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Peter O'Donnell is a freelance journalist who specializes in European health affairs and is based in Brussels, Belgium.
Peter O’Donnell writes that Brexit or or no Brexit, it will be interesting to see how far the industry rules are complied with across Europe now that the EFPIA disclosure code is also in force.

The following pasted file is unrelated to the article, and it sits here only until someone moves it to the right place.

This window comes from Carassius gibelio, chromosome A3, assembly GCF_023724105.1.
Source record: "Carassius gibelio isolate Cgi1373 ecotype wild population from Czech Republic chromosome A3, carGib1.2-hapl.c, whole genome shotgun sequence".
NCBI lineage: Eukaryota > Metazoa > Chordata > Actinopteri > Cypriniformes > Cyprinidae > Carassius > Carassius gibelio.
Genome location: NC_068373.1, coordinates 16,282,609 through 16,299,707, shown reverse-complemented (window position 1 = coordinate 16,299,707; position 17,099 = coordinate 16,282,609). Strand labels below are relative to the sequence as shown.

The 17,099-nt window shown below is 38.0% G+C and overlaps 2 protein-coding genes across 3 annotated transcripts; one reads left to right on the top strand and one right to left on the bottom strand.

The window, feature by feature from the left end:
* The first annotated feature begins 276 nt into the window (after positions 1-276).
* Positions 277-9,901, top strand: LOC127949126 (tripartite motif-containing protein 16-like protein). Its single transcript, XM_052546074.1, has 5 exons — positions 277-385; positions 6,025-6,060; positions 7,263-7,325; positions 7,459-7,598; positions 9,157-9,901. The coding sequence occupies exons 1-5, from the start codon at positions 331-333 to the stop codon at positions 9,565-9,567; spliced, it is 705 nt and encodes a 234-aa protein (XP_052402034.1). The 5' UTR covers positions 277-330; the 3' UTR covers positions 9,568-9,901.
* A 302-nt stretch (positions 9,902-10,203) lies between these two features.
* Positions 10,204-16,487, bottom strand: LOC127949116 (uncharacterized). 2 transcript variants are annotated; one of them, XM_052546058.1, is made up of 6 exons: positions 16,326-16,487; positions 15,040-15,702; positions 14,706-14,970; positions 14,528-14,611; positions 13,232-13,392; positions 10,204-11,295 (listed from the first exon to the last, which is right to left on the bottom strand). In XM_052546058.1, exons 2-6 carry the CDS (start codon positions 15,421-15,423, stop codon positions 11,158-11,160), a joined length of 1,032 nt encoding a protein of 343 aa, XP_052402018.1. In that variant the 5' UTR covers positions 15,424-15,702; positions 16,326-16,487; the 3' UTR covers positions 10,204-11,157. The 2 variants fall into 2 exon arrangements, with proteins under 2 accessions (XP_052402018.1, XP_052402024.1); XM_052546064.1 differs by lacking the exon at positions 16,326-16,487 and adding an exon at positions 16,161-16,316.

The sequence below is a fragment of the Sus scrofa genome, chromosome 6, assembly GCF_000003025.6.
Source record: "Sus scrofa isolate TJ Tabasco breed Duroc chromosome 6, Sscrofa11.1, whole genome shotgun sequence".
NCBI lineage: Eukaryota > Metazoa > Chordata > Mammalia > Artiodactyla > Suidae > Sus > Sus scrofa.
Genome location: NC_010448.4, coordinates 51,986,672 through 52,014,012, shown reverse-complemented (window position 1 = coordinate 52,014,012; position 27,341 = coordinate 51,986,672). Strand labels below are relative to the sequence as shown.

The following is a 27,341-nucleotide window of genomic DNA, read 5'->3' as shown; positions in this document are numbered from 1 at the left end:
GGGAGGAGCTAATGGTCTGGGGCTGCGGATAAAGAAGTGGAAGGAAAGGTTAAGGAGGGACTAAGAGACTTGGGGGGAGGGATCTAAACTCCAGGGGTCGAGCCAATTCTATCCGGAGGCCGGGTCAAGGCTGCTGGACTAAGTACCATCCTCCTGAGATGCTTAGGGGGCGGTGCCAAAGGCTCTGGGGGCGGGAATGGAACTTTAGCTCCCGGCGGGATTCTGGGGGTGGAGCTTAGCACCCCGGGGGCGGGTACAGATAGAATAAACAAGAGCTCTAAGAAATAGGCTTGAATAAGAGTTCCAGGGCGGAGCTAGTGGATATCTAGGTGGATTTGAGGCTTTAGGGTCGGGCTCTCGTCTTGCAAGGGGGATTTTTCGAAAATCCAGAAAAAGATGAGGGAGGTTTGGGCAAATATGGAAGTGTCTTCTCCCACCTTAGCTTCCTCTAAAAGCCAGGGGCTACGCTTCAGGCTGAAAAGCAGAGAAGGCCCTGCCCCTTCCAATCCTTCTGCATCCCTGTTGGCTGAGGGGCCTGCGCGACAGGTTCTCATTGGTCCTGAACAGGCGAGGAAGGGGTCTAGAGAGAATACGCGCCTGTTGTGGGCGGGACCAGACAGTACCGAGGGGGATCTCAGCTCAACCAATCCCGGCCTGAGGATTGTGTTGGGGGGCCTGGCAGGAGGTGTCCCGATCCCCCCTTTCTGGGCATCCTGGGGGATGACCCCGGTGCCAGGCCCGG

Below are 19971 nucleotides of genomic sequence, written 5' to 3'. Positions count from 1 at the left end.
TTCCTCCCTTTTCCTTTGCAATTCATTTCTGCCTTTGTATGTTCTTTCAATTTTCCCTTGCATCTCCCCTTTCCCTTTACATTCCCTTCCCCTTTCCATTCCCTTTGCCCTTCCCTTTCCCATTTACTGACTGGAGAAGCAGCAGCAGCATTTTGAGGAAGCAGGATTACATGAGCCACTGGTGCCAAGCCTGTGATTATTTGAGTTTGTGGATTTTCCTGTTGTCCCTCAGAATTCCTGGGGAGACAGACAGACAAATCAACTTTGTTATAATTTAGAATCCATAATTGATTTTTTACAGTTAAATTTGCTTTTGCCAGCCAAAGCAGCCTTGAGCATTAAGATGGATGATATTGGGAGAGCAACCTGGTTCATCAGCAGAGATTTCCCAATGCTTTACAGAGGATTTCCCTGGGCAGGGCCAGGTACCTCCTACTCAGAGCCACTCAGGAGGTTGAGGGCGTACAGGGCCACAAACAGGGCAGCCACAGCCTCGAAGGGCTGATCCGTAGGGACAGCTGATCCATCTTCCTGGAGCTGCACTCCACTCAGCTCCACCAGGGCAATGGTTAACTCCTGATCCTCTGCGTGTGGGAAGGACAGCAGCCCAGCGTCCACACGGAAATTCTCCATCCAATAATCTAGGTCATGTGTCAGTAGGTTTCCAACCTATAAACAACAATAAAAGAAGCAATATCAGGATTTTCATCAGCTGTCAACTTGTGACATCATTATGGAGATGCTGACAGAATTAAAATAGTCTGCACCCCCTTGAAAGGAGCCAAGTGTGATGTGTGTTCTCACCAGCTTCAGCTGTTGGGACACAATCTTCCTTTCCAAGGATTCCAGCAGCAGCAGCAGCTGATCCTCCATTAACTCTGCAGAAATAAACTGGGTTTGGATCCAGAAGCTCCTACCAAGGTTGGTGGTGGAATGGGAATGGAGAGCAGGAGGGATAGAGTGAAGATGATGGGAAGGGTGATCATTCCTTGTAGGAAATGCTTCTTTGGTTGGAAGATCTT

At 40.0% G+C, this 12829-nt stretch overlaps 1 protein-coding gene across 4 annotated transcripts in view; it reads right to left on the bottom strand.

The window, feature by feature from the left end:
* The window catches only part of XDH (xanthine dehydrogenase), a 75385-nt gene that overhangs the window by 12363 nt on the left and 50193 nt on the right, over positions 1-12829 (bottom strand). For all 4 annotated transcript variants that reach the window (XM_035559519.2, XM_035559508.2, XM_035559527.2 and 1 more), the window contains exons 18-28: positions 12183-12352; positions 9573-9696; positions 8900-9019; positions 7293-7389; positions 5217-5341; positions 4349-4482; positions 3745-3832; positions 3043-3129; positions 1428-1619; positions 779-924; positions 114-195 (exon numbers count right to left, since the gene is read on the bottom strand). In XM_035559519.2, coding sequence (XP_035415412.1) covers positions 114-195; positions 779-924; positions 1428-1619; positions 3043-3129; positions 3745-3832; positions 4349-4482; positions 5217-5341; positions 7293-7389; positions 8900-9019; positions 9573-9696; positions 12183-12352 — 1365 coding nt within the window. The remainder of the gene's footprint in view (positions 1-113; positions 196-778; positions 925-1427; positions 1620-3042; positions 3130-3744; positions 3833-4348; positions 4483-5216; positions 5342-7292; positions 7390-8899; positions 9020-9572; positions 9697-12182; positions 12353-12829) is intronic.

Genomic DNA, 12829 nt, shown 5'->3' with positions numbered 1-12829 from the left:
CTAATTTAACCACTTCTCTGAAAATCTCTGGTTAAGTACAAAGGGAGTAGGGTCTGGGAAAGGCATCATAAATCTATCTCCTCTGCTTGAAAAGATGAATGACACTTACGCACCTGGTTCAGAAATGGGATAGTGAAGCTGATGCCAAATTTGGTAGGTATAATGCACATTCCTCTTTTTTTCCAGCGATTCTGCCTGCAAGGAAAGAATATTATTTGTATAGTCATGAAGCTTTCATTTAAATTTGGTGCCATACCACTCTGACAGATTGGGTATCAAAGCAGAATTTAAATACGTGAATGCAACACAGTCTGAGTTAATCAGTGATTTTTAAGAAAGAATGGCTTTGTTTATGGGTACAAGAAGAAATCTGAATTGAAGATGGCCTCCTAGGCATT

Look out! The promotion police are getting tougher with companies that depart from the narrow path of ethics in getting their new medicines out of the lab and into the clinic. As from this month, drug firms across Europe are scheduled to provide detailed information about their links to doctors, so as to defend the industry against suspicions that it is unduly influencing their prescribing habits. All the firms in membership of the European Federation of Pharmaceutical Industries and Associations are required to comply. The UK's main drug industry association, the Association of the British Pharmaceutical Industry, has got ahead of the game. It just suspended one of its members for breaking the rules governing contacts with clinicians. Astellas has been judged guilty of paying doctors to attend promotional activities disguised as medical advice - behaviour "likely to bring discredit upon, or reduce confidence in, the pharmaceutical industry." In addition, instead of fessing up to the fault, the company was also guilty of deception, "knowingly provided incorrect information" when its actions were investigated. The company was initially in the dock for bringing urologists, oncologists and uro-oncologists – including UK clinicians - to what it had billed as an advisory board meeting in Milan in February 2014. Astellas' guest-list of more than 100 physicians was invited ostensibly so they could offer advice about prostate cancer, and payment was provided for attending. On top of that, the clinicians who had signed up for the meeting on the understanding that their advice was to be sought, found themselves on the receiving end of presentations of Astella's Xtadi (enzalutamide) in an unlicensed indication. "This was unacceptable," says the ruling from the committee that supervises the API's ethics code. It supported complaints that Astellas was not truthful as to why delegates had been invited, and that the company promoted something it had no right to promote. Astellas' defence that this was a practical way of gathering a group of specialists from a range of countries did not convince the ABPI panel, which noted a questionable pattern in the company's behaviour. Previous similar meetings had taken place before and immediately after the initial marketing authorization of Xtandi, and the meeting now under scrutiny was held prior to the grant of the marketing authorization for a new indication for the product. The panel also queried the way that experts were selected, the lack of preparation required of them, the limited opportunity for them to offer any advice, and the attention given to seeking their assessment of the impact of potential promotional claims. lt was also concerned about the universally positive nature of the statements in relation to enzalutamide, and suspicions about the true purpose of the meeting were further aroused when it emerged that company feedback included ‘ideal opportunity to be with KOLs (key opinion leaders)’. Overall, "the panel did not consider that the arrangements were such that the UK health professionals had attended a genuine advisory board meeting and therefore ruled a breach of the code." Then the company was in further trouble. It was required by the adverse ruling on its conduct to issue a corrective statement to all the UK health professionals who attended. But on that too it broke the rules by ducking the issue. This provoked further wrath from the code supervisers. ABPI branded the conduct as "serious breaches" of its code of practice, and issued a public reprimand outlining the case, as well as suspending the company from membership. This is a rare sanction. The last time it happened was eight years ago, when Roche was suspended for breaking the rules. The suspension is for a year, but there will be a further audit in September to see how far the company has improved its "corporate culture." The ABPI code sets strict rules on the promotion of prescription medicines, and ABPI president John Kearney says breaches "are viewed seriously," and "any company that fails to meet these standards will be held accountable.” Brexit or no Brexit, it will be interesting to see how far the industry rules are complied with across Europe now that the EFPIA disclosure code is also in force.